In other contexts, he’s elaborated further. The preparations for massacres are often extremely detailed. Shooters (and wannabe shooters) will often film videos, mimic the dress and poses of the Columbine killers, and otherwise copy the shooters who came before. Gladwell is hardly an NRA conservative — and he believes gun control “has its place” — but he also shares this grim warning: “Let’s not kid ourselves that if we passed the strictest gun control in the world that we would end this particular kind of behavior.”
Indeed, it’s the pattern of elaborate preparation and obsession with the subculture of mass shooters that has led in part to my own advocacy of the gun-violence restraining order. While we don’t have sufficient details about today’s shooter in Texas to know if it would have made a difference, it’s a fact that large numbers of mass shooters broadcast warning signals of their intent to do harm, and it’s also a fact that family members and other relevant people close to the shooter have few tools at their disposal to prevent violence. A gun-violence restraining order can allow a family member (or school principal) to quickly get in front of a local judge for a hearing (with full due-process protections) that can result in the temporary confiscation of weapons from a proven dangerous person.
While early reports are often wrong, there are indications that the Texas shooter engaged in behavior that sounds eerily like the Columbine shooting. We’ve seen reports of a trench coat, of the use of similar weapons, and of explosives — all hallmarks of the Colorado massacre. When I think of Columbine, I think of Gladwell’s essay. There are young men in the grip of a terrible contagion, and there is no cure coming.
Think about it. The AR-15 rifle, reviled by anti-gun liberals, has been sold to the public since the mid-1960s. The shotgun and .38 revolver used in the Santa Fe, Texas shootings are much older than that. He also had pipe bombs and improvised explosive devices.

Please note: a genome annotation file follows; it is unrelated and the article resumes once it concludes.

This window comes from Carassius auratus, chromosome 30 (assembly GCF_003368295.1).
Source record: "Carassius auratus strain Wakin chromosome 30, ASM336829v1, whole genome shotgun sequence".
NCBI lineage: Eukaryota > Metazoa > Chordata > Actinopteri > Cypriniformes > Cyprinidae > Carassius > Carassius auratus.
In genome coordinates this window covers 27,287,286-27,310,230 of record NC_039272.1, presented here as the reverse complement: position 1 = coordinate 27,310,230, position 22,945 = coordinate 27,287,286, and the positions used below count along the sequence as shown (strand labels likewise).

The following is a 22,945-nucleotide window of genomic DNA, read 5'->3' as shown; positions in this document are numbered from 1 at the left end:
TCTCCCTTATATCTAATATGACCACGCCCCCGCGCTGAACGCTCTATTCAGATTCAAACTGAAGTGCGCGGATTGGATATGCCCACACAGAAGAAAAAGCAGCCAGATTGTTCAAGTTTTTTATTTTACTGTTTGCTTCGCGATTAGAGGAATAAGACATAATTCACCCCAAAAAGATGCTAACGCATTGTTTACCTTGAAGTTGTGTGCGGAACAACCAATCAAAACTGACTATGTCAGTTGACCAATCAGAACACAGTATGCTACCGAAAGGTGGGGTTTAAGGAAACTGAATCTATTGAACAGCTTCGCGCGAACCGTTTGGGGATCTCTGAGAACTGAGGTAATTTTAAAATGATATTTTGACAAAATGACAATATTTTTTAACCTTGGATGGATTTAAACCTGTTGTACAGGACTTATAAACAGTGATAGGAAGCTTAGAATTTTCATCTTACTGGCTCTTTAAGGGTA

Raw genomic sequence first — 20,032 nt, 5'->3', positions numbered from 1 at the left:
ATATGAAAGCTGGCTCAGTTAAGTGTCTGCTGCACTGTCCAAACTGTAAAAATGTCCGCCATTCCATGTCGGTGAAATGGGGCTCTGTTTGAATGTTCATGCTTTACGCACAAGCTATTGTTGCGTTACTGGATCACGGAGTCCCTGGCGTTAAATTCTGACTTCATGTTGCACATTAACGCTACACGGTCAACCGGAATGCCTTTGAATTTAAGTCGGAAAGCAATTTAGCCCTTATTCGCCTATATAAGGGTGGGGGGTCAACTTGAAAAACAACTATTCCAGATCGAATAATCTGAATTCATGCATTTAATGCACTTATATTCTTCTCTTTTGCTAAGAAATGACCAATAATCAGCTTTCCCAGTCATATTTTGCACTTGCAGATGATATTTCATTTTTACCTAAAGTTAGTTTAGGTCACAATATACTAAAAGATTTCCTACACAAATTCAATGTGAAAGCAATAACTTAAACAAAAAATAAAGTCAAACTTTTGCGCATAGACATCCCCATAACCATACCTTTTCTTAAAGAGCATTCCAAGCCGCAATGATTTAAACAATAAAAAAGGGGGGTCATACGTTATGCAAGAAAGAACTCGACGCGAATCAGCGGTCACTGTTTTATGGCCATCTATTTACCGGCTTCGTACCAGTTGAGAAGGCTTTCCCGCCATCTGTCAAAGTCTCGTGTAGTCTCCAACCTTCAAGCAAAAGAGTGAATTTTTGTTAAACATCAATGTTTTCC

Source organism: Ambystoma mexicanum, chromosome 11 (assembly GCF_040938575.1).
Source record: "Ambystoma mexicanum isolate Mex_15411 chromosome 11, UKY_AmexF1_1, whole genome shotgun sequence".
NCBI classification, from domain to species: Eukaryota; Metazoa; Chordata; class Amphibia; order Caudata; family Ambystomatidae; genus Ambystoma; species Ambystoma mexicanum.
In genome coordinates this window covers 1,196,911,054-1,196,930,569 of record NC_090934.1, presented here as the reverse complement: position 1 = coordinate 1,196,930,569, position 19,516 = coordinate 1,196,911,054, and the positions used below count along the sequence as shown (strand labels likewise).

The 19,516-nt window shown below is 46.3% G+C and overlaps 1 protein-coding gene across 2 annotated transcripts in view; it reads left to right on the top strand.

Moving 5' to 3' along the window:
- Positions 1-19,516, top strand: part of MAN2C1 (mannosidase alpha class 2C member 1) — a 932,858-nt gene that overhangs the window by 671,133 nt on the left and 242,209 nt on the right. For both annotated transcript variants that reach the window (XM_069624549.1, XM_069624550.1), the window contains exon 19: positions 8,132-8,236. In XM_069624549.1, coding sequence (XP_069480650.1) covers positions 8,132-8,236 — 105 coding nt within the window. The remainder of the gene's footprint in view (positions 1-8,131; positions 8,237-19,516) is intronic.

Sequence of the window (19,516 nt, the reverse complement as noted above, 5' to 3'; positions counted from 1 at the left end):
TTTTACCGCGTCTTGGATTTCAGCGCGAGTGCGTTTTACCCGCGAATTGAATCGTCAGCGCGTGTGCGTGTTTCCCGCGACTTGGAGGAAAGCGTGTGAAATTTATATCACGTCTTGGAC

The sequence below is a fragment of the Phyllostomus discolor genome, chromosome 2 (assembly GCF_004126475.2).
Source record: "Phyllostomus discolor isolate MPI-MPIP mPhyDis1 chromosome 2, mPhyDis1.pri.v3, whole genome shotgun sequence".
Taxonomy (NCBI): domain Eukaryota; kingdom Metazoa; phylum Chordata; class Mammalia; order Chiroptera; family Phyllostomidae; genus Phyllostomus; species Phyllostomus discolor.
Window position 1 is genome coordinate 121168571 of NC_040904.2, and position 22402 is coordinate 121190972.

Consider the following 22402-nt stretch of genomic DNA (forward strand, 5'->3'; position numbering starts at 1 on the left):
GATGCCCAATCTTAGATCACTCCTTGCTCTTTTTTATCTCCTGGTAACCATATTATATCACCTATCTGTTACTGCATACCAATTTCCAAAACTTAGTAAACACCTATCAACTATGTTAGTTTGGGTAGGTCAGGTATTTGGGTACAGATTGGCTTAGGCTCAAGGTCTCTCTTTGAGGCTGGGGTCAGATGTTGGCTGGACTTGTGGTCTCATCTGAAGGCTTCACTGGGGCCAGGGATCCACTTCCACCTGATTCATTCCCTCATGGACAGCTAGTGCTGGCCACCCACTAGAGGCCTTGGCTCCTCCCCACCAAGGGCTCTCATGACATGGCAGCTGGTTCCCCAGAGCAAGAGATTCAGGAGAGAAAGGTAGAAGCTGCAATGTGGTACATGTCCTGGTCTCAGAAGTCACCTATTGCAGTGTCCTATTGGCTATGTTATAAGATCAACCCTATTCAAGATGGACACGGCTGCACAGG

The worst school shooting before Columbine was in 1966 at the University of Texas, where Charles Whitman killed 17 people and injured 31 with a bolt-action rifle from the Texas Tower. The worst school terrorism incident didn’t involve guns (except as a triggering device), it involved bombs — Bath Consolidated School in Bath Township, Mich., which killed 38 students and six adults and injured 58.
While school shootings have existed since the 1800s, the number of school shootings have spiked upward since the 1990s. What changed?
French then revisited the subject earlier this week:
Last week, in the hours immediately following the horrific massacre at Santa Fe High School in Texas, I wrote a short post that struck a note of profound pessimism. Malcolm Gladwell’s thought-provoking 2015 essay in The New Yorker argued that we are in the midst of a slow-motion “riot” of mass shootings, with the Columbine shooting in many ways the key triggering event. The threshold for mass murder was lowering, and that not even the “strictest gun control in the world that we would end this particular kind of behavior.”
But to say that we have face an immense challenge is not the same thing as saying that we should throw our hands up in despair, and this weekend I read a document that gave me a measure of hope. It was perhaps the most intelligent policy response to school shootings (and, honestly, mass shootings more generally) that I’ve ever read. It comes from Arizona governor Doug Ducey, and it’s worth your time. Drafted after the Parkland shootings (and after meetings with multiple relevant stakeholders), it seeks to counter the school-shooting threat through an increased focus on mental health, gun-violence restraining orders (here called a Severe Threat Order of Protection), increased spending on school security, a specific task force designed to respond to relevant tips, and an improved background-check system.
Most helpfully, the report walks through the five deadliest school shootings of the last 20 years and notes where each proposal could have made a difference. In that respect alone it presents a refreshing contrast to the gun-control proposals floated after virtually every mass shooting — often without regards to the facts of the actual cases or their relevance to anticipated future threats. How much longer will we ponder proposals that even Washington Post fact-checkers acknowledged wouldn’t have stopped a single recent mass shooting?
Governor Ducey deserves credit for his thoughtful approach, and his proposals merit serious consideration . . . in Arizona, and beyond.